“The System was created to avert a crisis the likes of which the world has not since seen. That crisis threatened the very existence of humanity, and left the surviving humans with few options. The System was their answer, and a good one, at that. However, there is one fatal flaw in the system, of which I and a few others like me have become aware. It is quite simple, really: the System is guilty of the worst possible genocide. It has destroyed the entire Beta race, not once, but twice. Every thousand years, it wipes out all Betas, then re-creates a new race from the original genetic codes.”
“That’s horrible!” Naomi said, outrage tingeing her voice. “Why would they do that? Create us, then destroy us?”
“I do not know,” Bridge admitted. His face creased in worry, and his frown reappeared. “In all my efforts, I have not found that out. That information is held only by the Mother units, the two androids who oversee the System. Nevertheless, I think you will agree that this is a crime of the highest order. For this reason, I have come to you; allow me to continue.”
“Most units in the System are bound to the will of the System, unable to take so much as another viewpoint. This was true for me also, but I was…tampered with…by a woman I greatly respected. An Alpha, the woman who designed the cyborg unit interface, tampered with my circuits to free me from the System’s will. She proceeded to tell me what I am telling you, and then…her life was extinguished. By her own hand, if you wish to know.” Bridge thought for a moment. “She was a friend, I would say. Her last act before dying was to commission me to attempt, in any way I can, to destroy the System, or at least destroy its ability to repeat this crime. That was twenty-eight years ago. Since then, I have recruited a few others to my cause—all gamma cyborgs, because the Mother units can scan the minds and memories of non-cyborg units. They cannot do so with my kind, because the organic brain cannot be touched by their probes against our will.”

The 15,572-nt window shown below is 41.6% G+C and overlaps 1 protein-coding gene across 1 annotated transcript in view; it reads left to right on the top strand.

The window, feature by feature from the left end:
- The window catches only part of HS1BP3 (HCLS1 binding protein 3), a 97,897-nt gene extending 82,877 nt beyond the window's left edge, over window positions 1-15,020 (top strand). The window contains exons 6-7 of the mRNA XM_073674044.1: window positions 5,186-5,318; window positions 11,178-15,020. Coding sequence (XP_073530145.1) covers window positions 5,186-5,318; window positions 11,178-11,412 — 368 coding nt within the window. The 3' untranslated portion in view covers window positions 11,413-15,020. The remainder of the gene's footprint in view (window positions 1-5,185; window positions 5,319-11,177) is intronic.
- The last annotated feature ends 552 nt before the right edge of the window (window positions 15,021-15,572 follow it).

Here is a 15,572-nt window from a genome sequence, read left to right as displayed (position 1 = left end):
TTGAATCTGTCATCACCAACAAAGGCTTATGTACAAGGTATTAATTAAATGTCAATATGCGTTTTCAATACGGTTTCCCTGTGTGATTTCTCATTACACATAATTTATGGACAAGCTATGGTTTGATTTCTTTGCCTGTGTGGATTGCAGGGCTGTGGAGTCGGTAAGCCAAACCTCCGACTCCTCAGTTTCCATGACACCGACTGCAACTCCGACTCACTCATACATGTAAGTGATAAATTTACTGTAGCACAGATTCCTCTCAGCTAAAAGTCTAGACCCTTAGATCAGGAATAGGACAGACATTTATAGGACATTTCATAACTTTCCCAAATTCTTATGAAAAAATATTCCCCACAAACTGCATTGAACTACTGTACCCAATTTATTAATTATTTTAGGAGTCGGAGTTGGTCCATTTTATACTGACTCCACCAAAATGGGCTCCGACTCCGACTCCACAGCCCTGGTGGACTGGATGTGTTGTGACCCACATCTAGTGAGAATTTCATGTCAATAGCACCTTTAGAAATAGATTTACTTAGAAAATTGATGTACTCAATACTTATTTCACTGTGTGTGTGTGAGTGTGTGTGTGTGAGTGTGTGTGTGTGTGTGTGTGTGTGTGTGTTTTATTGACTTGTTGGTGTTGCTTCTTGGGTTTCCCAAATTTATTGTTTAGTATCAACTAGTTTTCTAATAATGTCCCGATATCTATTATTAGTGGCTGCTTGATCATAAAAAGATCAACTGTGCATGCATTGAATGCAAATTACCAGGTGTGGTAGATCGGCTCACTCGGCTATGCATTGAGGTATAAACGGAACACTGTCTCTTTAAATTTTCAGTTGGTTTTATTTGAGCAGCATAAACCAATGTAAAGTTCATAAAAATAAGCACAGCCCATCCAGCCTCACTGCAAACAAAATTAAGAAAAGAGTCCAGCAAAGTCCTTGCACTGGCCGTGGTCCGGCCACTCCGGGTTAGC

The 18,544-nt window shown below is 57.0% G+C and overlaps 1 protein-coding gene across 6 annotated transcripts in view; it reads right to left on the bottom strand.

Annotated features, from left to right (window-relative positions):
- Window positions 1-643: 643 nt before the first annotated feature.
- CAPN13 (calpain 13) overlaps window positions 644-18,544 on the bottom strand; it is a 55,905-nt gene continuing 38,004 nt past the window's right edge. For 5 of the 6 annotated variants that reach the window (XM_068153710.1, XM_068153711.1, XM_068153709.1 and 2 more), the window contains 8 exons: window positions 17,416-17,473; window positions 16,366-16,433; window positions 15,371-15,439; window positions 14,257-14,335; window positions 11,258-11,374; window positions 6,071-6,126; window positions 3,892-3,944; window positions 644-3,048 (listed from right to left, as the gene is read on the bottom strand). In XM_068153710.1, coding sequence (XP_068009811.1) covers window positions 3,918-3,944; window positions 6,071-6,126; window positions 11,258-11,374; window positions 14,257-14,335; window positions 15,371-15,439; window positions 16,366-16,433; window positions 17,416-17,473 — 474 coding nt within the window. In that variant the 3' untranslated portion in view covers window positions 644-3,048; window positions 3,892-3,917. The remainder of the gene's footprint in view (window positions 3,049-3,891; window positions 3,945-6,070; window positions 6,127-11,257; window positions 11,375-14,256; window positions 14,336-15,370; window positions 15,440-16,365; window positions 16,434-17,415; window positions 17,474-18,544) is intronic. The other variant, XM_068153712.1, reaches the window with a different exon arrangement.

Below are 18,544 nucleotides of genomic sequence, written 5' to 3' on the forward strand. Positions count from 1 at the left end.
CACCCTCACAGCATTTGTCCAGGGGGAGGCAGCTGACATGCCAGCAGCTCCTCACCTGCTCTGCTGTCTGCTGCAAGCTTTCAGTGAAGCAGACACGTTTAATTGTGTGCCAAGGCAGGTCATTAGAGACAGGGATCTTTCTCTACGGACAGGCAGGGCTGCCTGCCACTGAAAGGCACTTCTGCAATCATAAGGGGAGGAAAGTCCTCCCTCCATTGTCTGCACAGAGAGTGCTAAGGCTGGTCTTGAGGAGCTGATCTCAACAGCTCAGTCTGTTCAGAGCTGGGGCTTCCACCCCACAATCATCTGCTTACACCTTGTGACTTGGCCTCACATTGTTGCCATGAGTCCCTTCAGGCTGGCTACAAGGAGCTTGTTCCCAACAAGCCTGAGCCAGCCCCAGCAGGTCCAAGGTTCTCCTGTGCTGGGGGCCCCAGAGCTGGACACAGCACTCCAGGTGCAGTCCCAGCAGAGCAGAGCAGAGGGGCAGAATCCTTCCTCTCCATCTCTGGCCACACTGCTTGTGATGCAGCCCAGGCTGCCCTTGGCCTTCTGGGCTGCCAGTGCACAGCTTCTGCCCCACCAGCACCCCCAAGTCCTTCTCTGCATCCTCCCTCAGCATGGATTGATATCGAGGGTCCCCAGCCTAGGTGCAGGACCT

He paused, took a deep breath, and looked directly at the two humans. “This is where your situation becomes involved. In all my years, I have never been able to recruit a first class unit. That is what is needed, because only a first class unit can access the secure areas, which must be reached in order to perform the type of destruction that is necessary. As well, it must be a cyborg unit, for the reasons I have given you. Ordinarily, as I said, even a cyborg cannot disobey the System, because the Gammas are created tabula rasa, a blank slate, and then conformed to the System’s template. They must be tampered with in order to disobey, and I cannot do so to any unit higher than my own class. So, you can see the impasse I have reached.”